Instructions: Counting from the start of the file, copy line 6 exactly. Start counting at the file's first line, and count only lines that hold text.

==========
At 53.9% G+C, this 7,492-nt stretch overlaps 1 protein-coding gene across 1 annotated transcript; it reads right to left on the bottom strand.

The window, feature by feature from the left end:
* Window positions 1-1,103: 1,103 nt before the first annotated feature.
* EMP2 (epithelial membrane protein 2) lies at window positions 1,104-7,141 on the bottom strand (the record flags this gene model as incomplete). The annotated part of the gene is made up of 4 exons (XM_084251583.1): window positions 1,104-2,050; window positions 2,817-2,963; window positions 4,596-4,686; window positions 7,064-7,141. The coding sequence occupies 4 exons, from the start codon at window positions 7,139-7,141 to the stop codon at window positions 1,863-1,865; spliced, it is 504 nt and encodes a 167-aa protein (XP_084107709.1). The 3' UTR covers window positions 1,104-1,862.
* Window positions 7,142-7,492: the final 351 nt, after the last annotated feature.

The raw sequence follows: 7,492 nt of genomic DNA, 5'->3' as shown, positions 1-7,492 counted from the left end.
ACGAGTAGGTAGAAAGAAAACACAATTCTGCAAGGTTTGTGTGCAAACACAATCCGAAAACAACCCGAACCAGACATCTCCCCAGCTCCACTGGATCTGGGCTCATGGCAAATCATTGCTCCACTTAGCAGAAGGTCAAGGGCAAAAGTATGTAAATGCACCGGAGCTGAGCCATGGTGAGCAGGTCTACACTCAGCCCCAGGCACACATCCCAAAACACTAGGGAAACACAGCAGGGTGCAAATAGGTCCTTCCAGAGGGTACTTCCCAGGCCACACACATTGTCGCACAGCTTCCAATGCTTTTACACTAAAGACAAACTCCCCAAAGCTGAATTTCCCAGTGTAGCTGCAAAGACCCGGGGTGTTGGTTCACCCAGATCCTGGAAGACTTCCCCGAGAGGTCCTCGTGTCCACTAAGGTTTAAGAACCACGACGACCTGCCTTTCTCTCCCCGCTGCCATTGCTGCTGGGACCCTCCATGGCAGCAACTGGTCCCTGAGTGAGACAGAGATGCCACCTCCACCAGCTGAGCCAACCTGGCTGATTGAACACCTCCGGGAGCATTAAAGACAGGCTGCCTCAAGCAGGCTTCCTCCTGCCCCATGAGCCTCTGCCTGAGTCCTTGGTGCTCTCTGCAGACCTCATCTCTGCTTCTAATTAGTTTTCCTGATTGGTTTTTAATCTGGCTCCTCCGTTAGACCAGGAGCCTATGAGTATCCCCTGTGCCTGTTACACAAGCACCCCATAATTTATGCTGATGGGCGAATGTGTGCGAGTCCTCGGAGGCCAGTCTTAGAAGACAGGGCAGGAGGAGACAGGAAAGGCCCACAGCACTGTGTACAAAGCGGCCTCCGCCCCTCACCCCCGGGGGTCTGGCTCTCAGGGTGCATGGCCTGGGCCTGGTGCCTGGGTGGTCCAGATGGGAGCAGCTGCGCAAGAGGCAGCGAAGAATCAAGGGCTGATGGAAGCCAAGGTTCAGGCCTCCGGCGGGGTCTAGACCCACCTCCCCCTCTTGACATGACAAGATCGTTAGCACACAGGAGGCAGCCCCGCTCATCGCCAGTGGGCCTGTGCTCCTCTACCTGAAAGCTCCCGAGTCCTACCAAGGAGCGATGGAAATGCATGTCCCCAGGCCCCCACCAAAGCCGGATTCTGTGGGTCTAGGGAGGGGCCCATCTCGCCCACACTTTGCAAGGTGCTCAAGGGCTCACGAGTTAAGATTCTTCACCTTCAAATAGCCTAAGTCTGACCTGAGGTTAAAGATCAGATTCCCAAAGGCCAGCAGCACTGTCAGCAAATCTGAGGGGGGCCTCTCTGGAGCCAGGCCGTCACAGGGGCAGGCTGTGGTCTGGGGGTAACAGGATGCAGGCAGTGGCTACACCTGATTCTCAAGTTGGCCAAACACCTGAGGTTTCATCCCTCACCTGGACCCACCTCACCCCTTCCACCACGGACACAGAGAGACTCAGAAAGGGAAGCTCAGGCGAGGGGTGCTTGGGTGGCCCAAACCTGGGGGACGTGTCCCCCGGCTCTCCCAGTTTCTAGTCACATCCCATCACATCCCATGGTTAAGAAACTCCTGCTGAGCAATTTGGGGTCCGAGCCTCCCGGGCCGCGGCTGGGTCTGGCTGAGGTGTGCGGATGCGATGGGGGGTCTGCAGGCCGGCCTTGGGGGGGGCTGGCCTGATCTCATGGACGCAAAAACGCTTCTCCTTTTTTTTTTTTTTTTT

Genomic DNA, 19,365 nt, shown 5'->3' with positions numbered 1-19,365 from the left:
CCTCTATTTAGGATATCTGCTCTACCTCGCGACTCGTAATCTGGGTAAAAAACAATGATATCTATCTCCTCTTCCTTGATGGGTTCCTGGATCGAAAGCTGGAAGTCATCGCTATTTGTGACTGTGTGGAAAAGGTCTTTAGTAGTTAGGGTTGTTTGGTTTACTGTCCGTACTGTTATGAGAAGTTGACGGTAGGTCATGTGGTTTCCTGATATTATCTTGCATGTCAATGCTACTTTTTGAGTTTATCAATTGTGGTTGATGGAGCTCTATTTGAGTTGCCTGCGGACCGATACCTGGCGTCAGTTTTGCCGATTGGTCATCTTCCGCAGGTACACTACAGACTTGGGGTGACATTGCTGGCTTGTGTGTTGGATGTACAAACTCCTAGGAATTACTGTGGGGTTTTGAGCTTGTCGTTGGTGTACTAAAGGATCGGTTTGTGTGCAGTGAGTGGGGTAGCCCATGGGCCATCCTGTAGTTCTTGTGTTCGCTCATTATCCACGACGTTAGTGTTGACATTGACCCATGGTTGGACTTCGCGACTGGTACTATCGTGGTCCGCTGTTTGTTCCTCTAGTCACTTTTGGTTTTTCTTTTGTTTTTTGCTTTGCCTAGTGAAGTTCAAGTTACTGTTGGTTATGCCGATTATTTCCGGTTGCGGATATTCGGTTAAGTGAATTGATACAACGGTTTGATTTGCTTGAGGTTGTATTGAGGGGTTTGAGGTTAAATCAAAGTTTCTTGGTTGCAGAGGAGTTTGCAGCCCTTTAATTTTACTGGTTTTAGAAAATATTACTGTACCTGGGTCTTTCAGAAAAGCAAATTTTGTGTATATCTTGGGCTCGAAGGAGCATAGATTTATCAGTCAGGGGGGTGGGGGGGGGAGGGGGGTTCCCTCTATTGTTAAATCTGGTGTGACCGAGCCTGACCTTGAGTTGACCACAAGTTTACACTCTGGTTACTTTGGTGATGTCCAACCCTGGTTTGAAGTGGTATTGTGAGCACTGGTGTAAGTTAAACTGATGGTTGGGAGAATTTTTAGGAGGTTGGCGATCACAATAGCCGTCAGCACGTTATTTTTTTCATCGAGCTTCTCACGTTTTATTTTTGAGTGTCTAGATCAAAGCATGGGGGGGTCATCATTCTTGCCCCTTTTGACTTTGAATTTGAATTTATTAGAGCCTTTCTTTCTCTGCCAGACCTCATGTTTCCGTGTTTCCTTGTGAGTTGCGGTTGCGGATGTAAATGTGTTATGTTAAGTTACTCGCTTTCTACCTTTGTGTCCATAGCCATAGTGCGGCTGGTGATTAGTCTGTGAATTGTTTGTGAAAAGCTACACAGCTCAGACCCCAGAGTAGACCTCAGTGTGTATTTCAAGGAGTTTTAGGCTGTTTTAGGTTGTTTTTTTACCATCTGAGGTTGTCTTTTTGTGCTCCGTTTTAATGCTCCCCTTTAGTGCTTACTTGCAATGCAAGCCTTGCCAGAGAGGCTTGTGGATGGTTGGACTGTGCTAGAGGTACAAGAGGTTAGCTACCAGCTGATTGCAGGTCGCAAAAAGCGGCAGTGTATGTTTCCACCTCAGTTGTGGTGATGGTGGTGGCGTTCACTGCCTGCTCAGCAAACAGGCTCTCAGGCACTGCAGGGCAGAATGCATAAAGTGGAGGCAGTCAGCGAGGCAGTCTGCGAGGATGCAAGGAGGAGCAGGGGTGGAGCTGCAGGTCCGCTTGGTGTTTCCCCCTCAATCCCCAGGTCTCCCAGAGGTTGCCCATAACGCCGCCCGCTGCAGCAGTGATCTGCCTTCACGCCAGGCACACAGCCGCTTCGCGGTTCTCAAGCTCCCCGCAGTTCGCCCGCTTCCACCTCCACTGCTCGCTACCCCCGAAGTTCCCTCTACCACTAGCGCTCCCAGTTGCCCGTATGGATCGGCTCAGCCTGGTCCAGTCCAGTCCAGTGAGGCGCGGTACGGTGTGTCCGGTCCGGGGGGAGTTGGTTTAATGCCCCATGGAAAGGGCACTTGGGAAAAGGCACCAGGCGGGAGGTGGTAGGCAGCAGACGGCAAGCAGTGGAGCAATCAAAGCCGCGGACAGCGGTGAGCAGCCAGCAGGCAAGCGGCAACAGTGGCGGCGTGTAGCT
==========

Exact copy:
The raw sequence follows: 7,492 nt of genomic DNA, 5'->3' as shown, positions 1-7,492 counted from the left end.